Do you have any thoughts on the balance issue here? Unlike the other magic you've introduced, this one seems like it gives a permanent multi-use bonus -- effectively, it's a free stunt. Or stunts plural, since you can make multiple items, right? I'm pretty fast-and-loose about character balance in FATE but this seems like it's pushing it a bit.Excellent points. I started to reply with another comment, but then it got so long I figured it deserved its own post.
Is the balance here that you can't have another kind of faster on-demand magic like Incantation? Or is it that the characters are finding magic items anyway, so what this gives you is mainly the ability to determine more precisely what you get?
I agree that there's a potential balance issue here, especially with a certain type of player. My problem is that I'm not that type of player, so I sometimes forget about that guy. The players in our playtest group definitely found some areas in the rules I'd written that were ripe for exploitation -- without purposely trying to min-max -- so I can totally accept that Artifice, as written, fits into that category.
One easy fix, and something that I've gone back and forth on, is reducing Refresh by 1 (or more) per item created with Artifice. That should slow down the magic-wand-factory PCs.
I see the inherent balancing factors as more narrative. If you're making a "standard gadget" -- that is, an item with three improvements -- it'll likely take a few weeks or more of game time. Is it always possible for your character to take that kind of time off? (It does go to the heart of the problem with things like Artifice and Alchemy, though, and that's that the things they let you do pretty much happen "off screen." They're down-time activities.) That's sort of up to the GM, I guess. In practical terms, it could mean cranking out one magic item of some kind between adventures, which doesn't really seem likely to create a glut of magic items. But that is, again, making an assumption about how other players and GMs will operate.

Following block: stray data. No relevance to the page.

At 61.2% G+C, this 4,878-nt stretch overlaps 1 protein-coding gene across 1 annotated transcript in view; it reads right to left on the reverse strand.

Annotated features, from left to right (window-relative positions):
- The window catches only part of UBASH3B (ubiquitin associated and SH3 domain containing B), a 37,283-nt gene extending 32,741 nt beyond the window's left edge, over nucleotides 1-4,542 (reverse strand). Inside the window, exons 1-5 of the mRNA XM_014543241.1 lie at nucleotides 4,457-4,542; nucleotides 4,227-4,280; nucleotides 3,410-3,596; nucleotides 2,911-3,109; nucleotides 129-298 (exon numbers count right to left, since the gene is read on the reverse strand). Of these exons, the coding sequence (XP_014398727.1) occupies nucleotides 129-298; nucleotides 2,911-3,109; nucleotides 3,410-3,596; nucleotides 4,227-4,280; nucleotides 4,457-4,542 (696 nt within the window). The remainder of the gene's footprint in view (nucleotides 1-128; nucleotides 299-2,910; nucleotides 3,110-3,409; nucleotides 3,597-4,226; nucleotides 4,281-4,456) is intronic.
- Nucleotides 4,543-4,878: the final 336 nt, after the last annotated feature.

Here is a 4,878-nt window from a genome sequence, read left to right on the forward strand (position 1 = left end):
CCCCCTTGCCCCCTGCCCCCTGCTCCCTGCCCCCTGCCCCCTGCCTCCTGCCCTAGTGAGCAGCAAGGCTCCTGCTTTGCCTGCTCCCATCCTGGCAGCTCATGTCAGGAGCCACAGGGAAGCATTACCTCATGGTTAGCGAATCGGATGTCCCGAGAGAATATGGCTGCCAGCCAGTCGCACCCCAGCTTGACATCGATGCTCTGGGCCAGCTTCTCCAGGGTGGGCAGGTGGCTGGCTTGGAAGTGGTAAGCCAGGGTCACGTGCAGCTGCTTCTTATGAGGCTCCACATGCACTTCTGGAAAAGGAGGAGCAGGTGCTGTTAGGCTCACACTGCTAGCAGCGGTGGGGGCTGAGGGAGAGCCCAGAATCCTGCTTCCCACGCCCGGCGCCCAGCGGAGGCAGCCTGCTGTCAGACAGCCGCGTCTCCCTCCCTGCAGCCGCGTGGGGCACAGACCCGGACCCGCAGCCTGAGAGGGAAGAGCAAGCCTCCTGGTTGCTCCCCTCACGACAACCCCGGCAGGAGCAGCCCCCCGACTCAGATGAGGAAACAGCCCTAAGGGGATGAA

If you spend Fate Points to generate more shifts, you can speed up the process, but then you're also spending Fate Points, which lessens your ability to impact the story in other ways. Next session, you'll get those Fate Points back, so maybe that would render the whole point moot, but I'm considering having Fate Points refresh at the beginning of every story arc instead of every session, which would definitely affect things.
(Now, if you have Great Craft and roll ++++, you not only get it done in just a few days, but, in my games, you'll get a Fate Point to boot. But I'm not opposed to a character pulling off something legendary like that now and then.)
The other narrative balancer (and again, this is totally GM-dependent, so it's not much of a balancer) is that since the item wasn't acquired through a boon, I, as GM, would have no problem taking it away at some point. There's no real investment in it, so it doesn't have the narrative importance a boon-derived item would have. Either it gets irretrievably lost or stolen, or we just "forget about it" at the end of the story arc. This isn't really implied in anything I wrote, but it is in my head -- and is it really so unreasonable that you people should read my mind?
Reducing Refresh, to me, seems like a pretty good all-around adjustment here. However, if Refresh were reduced, I wouldn't be so ready to just take it away. It's too significant a character investment.
Another option, and one that I like, would be to require someone to take a story aspect for the item -- if not the artificer, then the PC who gets the item. It'd mean that you could never acquire more PC-created items than you had available story aspect slots. It also means giving up some flexibility for your character during play, and that if you don't have a story aspect open, then, well, you don't get this magic sword. Think of a reason. I'm not so interested in simulation here; justify it narratively. YMMV.
So here's my proposed fix. When a character makes an item with Artifice, one of two things happens:
- Temporary Item: Either the artificer or the recipient of the item takes a story aspect related to the item. The item has no "narrative protection." It can be irretrievably lost or stolen, and disappears at the end of the story arc in any event. If the player chooses to make the story aspect a permanent one later, which he can do at any time, the item becomes a Permanent Item, as below.
- Permanent Item: The artificer reduces his Refresh by 1, and at the end of the story arc the item automatically becomes the character's next boon... and all that entails.